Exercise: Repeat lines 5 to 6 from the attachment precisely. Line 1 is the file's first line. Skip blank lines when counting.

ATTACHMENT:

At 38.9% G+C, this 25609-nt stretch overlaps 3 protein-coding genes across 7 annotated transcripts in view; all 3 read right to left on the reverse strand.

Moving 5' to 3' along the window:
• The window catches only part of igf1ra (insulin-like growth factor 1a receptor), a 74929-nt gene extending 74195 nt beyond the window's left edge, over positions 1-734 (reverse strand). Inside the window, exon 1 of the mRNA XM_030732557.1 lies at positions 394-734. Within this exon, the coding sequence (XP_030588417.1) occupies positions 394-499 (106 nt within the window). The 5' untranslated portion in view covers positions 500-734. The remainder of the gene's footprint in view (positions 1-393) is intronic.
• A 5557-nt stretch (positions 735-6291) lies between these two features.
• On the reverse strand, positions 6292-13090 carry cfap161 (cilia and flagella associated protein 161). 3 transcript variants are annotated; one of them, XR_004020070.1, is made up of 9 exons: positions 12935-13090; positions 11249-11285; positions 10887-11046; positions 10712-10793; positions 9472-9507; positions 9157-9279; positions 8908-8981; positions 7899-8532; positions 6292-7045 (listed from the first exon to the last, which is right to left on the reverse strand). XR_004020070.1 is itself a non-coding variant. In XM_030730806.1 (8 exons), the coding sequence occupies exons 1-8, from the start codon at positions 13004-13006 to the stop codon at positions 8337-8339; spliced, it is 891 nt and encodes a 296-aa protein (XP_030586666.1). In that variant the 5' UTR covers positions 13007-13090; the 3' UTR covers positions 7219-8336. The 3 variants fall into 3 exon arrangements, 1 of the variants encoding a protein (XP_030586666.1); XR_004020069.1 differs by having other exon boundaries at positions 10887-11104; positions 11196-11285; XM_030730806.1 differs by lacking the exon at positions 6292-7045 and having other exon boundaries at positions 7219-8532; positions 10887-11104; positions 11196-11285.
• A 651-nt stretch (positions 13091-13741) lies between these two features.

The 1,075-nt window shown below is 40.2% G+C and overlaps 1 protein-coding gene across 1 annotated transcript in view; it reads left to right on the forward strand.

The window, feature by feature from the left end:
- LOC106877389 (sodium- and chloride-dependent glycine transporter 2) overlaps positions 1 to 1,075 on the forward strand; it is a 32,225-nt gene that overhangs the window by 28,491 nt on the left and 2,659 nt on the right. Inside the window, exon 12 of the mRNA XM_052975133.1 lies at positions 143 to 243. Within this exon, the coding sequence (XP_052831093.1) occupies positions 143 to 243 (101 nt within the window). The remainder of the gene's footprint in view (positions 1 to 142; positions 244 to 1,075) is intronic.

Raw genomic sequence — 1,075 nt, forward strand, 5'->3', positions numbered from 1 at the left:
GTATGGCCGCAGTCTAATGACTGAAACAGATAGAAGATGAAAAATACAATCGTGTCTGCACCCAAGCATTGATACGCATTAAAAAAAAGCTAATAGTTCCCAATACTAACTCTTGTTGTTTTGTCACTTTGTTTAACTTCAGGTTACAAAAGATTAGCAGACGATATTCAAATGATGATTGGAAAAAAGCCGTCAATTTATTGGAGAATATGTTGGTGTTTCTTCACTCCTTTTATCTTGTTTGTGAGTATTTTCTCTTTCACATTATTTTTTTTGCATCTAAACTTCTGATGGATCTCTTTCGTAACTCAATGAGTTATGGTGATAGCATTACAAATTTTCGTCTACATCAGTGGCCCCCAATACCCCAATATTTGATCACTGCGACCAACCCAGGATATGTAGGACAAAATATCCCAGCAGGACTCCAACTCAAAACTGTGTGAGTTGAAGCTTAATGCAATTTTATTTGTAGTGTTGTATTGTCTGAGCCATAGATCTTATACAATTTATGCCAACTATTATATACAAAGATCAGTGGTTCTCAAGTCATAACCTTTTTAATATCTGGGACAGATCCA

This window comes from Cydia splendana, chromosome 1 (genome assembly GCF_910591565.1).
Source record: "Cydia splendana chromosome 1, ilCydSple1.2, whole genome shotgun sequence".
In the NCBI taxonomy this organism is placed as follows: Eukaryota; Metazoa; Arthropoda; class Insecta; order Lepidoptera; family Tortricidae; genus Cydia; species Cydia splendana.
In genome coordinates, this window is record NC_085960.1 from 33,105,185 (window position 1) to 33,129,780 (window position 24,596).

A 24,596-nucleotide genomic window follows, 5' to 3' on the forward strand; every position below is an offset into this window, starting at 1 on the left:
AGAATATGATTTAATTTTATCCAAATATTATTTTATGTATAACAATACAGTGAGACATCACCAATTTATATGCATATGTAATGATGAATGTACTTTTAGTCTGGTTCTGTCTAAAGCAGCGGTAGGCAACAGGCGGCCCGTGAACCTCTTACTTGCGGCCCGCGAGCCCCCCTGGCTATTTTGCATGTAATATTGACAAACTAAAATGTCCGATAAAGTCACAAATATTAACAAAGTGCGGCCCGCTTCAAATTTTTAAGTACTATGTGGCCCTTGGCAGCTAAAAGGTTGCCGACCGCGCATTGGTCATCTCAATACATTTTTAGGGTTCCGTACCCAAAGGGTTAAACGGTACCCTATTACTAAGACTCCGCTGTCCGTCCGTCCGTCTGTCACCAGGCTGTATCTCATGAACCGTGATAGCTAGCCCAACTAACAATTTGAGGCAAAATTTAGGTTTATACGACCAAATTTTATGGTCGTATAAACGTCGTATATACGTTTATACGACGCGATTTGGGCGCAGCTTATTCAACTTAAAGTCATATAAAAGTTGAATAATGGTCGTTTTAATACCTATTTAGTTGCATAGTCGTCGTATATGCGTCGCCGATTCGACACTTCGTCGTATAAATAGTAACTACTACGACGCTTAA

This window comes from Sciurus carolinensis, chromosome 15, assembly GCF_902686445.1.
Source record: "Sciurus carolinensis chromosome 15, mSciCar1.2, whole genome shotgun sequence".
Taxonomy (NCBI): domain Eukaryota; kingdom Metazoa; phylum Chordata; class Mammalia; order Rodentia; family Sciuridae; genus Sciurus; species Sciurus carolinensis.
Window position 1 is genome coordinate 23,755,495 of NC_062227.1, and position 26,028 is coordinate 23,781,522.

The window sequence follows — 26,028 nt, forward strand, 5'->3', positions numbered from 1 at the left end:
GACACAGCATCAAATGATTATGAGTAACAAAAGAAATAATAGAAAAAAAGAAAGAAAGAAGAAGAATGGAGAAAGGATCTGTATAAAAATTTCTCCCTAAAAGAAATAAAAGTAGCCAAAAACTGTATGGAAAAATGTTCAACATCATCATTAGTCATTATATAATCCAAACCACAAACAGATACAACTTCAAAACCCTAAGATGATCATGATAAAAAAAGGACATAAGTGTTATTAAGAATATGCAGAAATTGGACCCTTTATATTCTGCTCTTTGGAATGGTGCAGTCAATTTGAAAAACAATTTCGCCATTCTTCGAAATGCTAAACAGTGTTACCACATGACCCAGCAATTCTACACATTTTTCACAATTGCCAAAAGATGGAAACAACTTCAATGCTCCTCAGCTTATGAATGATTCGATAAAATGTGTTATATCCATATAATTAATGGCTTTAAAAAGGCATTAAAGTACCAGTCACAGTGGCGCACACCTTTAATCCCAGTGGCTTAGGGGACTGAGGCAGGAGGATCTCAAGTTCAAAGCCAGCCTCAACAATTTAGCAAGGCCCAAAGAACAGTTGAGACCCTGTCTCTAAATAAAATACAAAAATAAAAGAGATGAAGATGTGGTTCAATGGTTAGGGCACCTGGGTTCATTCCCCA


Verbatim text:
• On the reverse strand, positions 6292-13090 carry cfap161 (cilia and flagella associated protein 161). 3 transcript variants are annotated; one of them, XR_004020070.1, is made up of 9 exons: positions 12935-13090; positions 11249-11285; positions 10887-11046; positions 10712-10793; positions 9472-9507; positions 9157-9279; positions 8908-8981; positions 7899-8532; positions 6292-7045 (listed from the first exon to the last, which is right to left on the reverse strand). XR_004020070.1 is itself a non-coding variant. In XM_030730806.1 (8 exons), the coding sequence occupies exons 1-8, from the start codon at positions 13004-13006 to the stop codon at positions 8337-8339; spliced, it is 891 nt and encodes a 296-aa protein (XP_030586666.1). In that variant the 5' UTR covers positions 13007-13090; the 3' UTR covers positions 7219-8336. The 3 variants fall into 3 exon arrangements, 1 of the variants encoding a protein (XP_030586666.1); XR_004020069.1 differs by having other exon boundaries at positions 10887-11104; positions 11196-11285; XM_030730806.1 differs by lacking the exon at positions 6292-7045 and having other exon boundaries at positions 7219-8532; positions 10887-11104; positions 11196-11285.
• A 651-nt stretch (positions 13091-13741) lies between these two features.